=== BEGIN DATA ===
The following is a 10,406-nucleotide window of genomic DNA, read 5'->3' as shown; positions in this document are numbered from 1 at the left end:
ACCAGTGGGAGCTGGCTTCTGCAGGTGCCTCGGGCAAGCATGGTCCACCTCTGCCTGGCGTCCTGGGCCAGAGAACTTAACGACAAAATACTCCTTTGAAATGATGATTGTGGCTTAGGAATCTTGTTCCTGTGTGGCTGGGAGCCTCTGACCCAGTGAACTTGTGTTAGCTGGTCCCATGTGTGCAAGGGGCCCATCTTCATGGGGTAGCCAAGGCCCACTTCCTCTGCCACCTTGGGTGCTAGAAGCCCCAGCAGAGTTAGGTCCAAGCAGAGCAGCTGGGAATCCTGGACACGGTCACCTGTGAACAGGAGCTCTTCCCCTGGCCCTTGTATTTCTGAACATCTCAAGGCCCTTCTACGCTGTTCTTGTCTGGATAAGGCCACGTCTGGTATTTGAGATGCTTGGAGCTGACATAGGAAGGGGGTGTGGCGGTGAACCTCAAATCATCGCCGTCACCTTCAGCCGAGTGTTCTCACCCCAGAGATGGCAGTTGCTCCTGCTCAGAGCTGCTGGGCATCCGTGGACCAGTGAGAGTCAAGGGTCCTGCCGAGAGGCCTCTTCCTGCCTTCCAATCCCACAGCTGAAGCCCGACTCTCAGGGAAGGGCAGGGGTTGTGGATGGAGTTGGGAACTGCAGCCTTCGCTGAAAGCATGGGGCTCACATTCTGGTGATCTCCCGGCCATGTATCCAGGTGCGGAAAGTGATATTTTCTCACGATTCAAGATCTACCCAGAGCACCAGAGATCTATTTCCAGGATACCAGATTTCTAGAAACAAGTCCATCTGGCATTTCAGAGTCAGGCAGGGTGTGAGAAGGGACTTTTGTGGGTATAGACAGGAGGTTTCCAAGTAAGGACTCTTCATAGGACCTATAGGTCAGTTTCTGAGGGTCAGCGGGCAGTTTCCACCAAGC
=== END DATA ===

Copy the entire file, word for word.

The following is a 10,406-nucleotide window of genomic DNA, read 5'->3' as shown; positions in this document are numbered from 1 at the left end:
ACCAGTGGGAGCTGGCTTCTGCAGGTGCCTCGGGCAAGCATGGTCCACCTCTGCCTGGCGTCCTGGGCCAGAGAACTTAACGACAAAATACTCCTTTGAAATGATGATTGTGGCTTAGGAATCTTGTTCCTGTGTGGCTGGGAGCCTCTGACCCAGTGAACTTGTGTTAGCTGGTCCCATGTGTGCAAGGGGCCCATCTTCATGGGGTAGCCAAGGCCCACTTCCTCTGCCACCTTGGGTGCTAGAAGCCCCAGCAGAGTTAGGTCCAAGCAGAGCAGCTGGGAATCCTGGACACGGTCACCTGTGAACAGGAGCTCTTCCCCTGGCCCTTGTATTTCTGAACATCTCAAGGCCCTTCTACGCTGTTCTTGTCTGGATAAGGCCACGTCTGGTATTTGAGATGCTTGGAGCTGACATAGGAAGGGGGTGTGGCGGTGAACCTCAAATCATCGCCGTCACCTTCAGCCGAGTGTTCTCACCCCAGAGATGGCAGTTGCTCCTGCTCAGAGCTGCTGGGCATCCGTGGACCAGTGAGAGTCAAGGGTCCTGCCGAGAGGCCTCTTCCTGCCTTCCAATCCCACAGCTGAAGCCCGACTCTCAGGGAAGGGCAGGGGTTGTGGATGGAGTTGGGAACTGCAGCCTTCGCTGAAAGCATGGGGCTCACATTCTGGTGATCTCCCGGCCATGTATCCAGGTGCGGAAAGTGATATTTTCTCACGATTCAAGATCTACCCAGAGCACCAGAGATCTATTTCCAGGATACCAGATTTCTAGAAACAAGTCCATCTGGCATTTCAGAGTCAGGCAGGGTGTGAGAAGGGACTTTTGTGGGTATAGACAGGAGGTTTCCAAGTAAGGACTCTTCATAGGACCTATAGGTCAGTTTCTGAGGGTCAGCGGGCAGTTTCCACCAAGC